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What is the Growth Plate?


Growth plates, referred to as physis or physeal plates, can be found at the ends of long bones in children and teenagers. These specialized regions of cartilage play a crucial role in the longitudinal growth and maturation of bones.

Throughout childhood and adolescence, the lengthening of long bones occurs primarily through a gradual transformation process. Over the course of several years during adolescent growth, these cartilaginous regions undergo a gradual conversion into solid bone tissue, signifying the completion of the growth phase.

The growth plate is composed of multiple layers of specialized cartilage cells. These cells undergo division and multiplication, resulting in the generation of new cartilage. Simultaneously, as the new cartilage develops, the older cartilage cells at the plate’s end progressively transition into bone tissue. It is this transformative process that facilitates bone lengthening. It is worth noting that during the initial stages and throughout the years of adolescent growth spurts, the cartilage cells are at their softest, weakest, and consequently most susceptible to injury.

In the event of an injury to a growth plate, the regular growth process can be disrupted, possibly resulting in growth abnormalities or deformities. Consequently, it is crucial to safeguard these regions during activities that pose a risk of harm, such as sports or physically demanding pursuits. By taking appropriate precautions, we can help minimize the chances of injury and maintain the healthy progression of growth in children and adolescents.

Upon reaching the conclusion of puberty, known as skeletal maturity, the growth plates undergo closure and are substituted with solid bone, signifying the cessation of longitudinal bone growth. At this stage, the bones have attained their maximum length, and any additional growth is not possible. The closure of the growth plates is influenced by various factors, such as genetics, hormones, and overall health, all playing a role in determining the timing and extent of this process.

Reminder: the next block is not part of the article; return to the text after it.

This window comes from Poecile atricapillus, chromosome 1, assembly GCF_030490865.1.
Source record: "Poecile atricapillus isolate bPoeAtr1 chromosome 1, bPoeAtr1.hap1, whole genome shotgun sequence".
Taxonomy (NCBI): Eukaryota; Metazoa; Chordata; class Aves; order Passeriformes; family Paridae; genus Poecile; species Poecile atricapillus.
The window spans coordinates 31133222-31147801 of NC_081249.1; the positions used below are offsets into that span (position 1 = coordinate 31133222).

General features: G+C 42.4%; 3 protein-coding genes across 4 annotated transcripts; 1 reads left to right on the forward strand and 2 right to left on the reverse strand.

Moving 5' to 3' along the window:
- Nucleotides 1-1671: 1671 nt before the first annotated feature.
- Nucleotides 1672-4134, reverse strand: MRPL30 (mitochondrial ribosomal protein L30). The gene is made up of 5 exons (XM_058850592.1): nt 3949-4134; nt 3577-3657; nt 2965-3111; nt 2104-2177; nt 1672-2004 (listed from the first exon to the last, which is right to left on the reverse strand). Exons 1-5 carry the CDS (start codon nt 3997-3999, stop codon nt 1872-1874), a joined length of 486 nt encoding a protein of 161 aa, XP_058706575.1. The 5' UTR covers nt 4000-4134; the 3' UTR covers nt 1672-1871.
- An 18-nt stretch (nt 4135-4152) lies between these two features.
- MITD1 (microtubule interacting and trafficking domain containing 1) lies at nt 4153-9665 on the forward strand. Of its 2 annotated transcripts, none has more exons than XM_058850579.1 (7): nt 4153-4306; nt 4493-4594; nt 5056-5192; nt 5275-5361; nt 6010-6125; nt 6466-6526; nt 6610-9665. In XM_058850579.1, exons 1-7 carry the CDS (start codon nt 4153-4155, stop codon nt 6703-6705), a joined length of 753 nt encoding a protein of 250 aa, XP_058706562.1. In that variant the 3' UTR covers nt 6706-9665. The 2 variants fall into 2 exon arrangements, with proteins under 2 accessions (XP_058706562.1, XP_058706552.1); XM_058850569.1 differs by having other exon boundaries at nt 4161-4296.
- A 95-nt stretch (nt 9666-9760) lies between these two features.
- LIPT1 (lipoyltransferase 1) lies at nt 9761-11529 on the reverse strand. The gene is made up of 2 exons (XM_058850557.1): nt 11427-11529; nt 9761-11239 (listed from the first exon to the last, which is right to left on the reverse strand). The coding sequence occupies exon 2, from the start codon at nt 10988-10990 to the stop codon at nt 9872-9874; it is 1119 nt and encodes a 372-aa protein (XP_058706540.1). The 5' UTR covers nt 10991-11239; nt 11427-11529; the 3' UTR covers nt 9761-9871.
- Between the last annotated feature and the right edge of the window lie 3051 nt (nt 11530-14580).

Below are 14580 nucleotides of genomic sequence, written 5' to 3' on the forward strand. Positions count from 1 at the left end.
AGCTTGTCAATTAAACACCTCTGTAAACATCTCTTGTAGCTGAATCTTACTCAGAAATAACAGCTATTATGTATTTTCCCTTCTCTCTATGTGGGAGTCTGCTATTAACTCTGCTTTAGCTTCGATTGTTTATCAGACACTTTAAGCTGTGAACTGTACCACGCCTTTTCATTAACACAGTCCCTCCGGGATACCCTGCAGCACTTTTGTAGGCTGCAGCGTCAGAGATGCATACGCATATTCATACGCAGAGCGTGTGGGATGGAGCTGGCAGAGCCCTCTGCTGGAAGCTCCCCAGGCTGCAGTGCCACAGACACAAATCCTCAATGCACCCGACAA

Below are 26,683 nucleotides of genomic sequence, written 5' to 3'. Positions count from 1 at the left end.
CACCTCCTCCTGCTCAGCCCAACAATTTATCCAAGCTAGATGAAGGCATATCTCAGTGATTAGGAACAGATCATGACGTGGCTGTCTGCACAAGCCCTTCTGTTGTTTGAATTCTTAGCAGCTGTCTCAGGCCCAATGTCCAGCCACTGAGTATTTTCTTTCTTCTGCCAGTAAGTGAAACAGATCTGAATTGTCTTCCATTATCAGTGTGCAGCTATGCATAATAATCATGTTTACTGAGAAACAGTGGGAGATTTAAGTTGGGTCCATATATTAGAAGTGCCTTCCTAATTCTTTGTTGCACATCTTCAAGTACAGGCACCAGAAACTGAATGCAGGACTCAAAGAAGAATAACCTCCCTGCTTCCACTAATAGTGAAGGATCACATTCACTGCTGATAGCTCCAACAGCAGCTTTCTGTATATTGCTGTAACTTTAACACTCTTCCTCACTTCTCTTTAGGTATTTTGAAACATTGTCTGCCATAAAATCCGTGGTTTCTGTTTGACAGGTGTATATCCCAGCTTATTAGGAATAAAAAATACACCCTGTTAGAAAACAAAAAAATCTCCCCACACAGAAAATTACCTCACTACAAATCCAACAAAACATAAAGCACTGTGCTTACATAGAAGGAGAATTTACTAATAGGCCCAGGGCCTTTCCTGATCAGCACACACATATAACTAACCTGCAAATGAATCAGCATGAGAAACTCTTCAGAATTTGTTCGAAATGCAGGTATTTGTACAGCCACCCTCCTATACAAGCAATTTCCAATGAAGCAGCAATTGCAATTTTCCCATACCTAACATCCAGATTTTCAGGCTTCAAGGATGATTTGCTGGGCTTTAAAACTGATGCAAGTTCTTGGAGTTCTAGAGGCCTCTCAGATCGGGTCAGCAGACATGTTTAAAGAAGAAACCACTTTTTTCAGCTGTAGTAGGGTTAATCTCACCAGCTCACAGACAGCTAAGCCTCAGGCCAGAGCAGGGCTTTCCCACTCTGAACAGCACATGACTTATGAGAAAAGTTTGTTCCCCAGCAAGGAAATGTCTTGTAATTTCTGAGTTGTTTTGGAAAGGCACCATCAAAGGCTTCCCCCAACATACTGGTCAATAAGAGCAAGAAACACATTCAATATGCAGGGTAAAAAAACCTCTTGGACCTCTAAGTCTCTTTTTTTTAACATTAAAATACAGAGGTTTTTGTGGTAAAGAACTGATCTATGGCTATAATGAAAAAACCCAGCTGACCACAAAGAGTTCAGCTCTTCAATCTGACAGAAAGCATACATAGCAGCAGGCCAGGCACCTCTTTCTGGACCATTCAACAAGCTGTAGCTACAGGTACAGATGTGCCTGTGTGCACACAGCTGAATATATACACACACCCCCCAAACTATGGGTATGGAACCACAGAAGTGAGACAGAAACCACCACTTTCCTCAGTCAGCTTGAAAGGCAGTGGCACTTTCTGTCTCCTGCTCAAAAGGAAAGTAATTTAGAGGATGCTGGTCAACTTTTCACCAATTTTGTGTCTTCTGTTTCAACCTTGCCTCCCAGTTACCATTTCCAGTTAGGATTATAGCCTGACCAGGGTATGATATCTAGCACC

Young athletes who are still in the process of skeletal development place significant stress on various parts of their bodies, whether it be through throwing, running, jumping, participating in contact sports, or engaging in strength training. It is often said that any chain is only as strong as its weakest link. In adults, the weak link tends to be the tendons and ligaments, meaning that these structures absorb the maximum stress, resulting in conditions like tendinitis or ligament sprains. However, in growing children, the stress is absorbed by the weakest parts of the bones, namely the cartilage at the ends of the bones. The cartilage in the growth plates is considerably weaker compared to the surrounding ligaments and muscles that attach to it. Consequently, skeletally immature athletes are more prone to injuries in their growth plates, as opposed to ligament and tendon injuries seen in adults. Once the growth plates have fused, athletes are more likely to experience injuries in their ligaments and tendons instead.

Mechanisms of Injury

There are two primary mechanisms through which the growth plate can sustain injuries: 1) Traction tensile stress and 2) Crushing compression stress.

Tensile stress predominantly arises from repetitive overuse, commonly observed in athletes involved in throwing activities. These injuries commonly affect the shoulder or elbow joints of throwing athletes. The intensive and repetitive nature of throwing can lead to a range of injuries, ranging from microtrauma and cartilage cell damage to more severe cases where the growth plate separates and fractures due to the forces exerted by the attached ligaments and tendons.

Compression or crush injuries can occur due to acute falls, direct impacts, or repetitive compressive forces that surpass the threshold of cartilage cell health over time. In throwing activities, repetitive compressive forces are often exerted on the outer aspect of the elbow during the cocking and acceleration phases, potentially leading to growth plate damage in that region. However, it is a common misconception regarding heavy weight strength training and its impact on growth plates. Fortunately, there is no evidence to suggest that weight lifting affects the growth plates through compressive crushing forces.